Most Amish homes have a sizable basement. The basement is an important part of the typical Amish home for a number of reasons. The basement of course makes a good storage area. Amish families often keep their stores of canned goods in the basement.
The basement also offers living space. Amish in warmer climes may ‘move’ downstairs to the basement in summertime, eating meals and socializing in its relative cool. Many basements are equipped with a miniature kitchen with sink and so forth. A family may furnish a basement first before completing the upstairs, or two families on occasion may temporarily share a home, one living upstairs and one below. A friend in Ohio, his wife and five daughters have been living in their basement while they finish the main part of the home.
A basement may even make a good sleeping area. The toddler son of one of my Amish friends sleeps in a crib in the basement. At another Amish friend’s home, the basement is where I sleep when I’m by to visit, either on one of the old couches or sprawled out on blankets on the floor (the Sheraton, this isn’t!). The basement is where you might find a wood-burning stove that may be used for heating the house. This same friend’s wife takes advantage of the heat and dry to hang clothes in the basement.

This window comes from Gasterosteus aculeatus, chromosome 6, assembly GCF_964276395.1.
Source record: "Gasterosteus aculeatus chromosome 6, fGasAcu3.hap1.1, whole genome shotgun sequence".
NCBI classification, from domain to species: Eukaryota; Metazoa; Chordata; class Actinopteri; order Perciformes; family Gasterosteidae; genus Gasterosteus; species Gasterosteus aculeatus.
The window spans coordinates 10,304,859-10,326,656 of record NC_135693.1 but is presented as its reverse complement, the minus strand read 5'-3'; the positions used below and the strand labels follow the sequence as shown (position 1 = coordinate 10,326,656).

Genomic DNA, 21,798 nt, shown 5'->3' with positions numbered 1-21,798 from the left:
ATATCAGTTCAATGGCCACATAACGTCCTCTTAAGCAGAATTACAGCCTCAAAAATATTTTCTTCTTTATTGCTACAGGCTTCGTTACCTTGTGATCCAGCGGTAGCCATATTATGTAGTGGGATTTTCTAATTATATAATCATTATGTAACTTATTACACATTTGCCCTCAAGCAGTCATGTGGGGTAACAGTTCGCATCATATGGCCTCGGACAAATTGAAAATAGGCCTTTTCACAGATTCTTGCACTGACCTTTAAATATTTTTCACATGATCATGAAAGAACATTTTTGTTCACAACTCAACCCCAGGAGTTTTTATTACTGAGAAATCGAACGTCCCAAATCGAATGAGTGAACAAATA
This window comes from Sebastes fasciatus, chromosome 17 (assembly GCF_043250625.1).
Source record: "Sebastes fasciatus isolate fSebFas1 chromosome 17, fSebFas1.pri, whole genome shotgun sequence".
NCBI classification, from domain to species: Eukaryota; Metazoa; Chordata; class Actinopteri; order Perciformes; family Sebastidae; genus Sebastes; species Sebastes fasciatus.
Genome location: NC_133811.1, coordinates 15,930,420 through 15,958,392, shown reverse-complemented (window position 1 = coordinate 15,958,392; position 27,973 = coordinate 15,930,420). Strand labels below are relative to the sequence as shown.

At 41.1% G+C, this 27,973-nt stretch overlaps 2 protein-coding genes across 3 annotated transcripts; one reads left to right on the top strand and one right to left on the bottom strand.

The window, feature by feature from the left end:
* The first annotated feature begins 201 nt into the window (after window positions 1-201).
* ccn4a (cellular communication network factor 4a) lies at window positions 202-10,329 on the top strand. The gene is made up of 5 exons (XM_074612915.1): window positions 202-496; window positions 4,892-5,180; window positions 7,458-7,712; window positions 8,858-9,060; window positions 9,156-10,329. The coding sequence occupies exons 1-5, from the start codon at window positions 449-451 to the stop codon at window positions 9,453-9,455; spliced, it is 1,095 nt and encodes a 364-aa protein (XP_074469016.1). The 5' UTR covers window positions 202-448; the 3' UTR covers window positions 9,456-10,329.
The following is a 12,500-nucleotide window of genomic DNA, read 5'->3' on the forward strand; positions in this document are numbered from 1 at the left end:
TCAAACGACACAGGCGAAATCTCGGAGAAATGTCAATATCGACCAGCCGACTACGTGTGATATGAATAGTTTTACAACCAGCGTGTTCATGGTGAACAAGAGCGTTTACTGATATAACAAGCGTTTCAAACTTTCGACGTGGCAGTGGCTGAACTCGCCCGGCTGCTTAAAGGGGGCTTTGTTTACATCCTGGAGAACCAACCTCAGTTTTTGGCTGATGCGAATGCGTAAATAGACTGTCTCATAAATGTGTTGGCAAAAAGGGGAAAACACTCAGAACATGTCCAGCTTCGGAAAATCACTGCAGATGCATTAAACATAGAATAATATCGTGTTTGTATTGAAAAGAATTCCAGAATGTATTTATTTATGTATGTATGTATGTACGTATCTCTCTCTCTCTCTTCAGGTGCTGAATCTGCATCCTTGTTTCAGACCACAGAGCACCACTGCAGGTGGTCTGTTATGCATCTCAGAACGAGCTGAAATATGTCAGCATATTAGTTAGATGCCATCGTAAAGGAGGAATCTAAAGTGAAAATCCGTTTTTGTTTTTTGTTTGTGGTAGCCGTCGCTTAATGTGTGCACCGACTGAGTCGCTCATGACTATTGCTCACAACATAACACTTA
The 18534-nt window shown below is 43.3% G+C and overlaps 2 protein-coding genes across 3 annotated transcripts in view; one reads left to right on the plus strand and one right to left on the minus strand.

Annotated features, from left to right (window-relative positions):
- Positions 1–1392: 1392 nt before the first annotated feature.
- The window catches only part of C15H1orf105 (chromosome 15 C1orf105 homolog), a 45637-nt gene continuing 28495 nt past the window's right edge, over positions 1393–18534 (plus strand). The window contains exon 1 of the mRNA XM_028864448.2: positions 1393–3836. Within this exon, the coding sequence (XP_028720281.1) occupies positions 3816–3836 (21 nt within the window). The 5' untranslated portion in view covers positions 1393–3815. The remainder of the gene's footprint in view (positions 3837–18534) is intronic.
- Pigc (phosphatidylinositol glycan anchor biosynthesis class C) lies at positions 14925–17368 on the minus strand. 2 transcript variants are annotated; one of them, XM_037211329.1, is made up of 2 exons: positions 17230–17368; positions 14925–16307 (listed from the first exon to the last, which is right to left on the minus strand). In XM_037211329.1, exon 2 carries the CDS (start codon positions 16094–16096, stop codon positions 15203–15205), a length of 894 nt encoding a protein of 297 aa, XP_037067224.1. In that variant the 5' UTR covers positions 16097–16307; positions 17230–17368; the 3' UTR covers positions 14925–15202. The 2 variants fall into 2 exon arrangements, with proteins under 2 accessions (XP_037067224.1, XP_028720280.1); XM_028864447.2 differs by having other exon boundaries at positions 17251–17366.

Amish children use the spacious area of the basement to play in winter or in the evening. Since the space is large, the basement may be used for church service. The first Amish church service I attended took place in the basement of a newly-built home. All in all, the basement is an auxiliary but important part of the typical Amish home.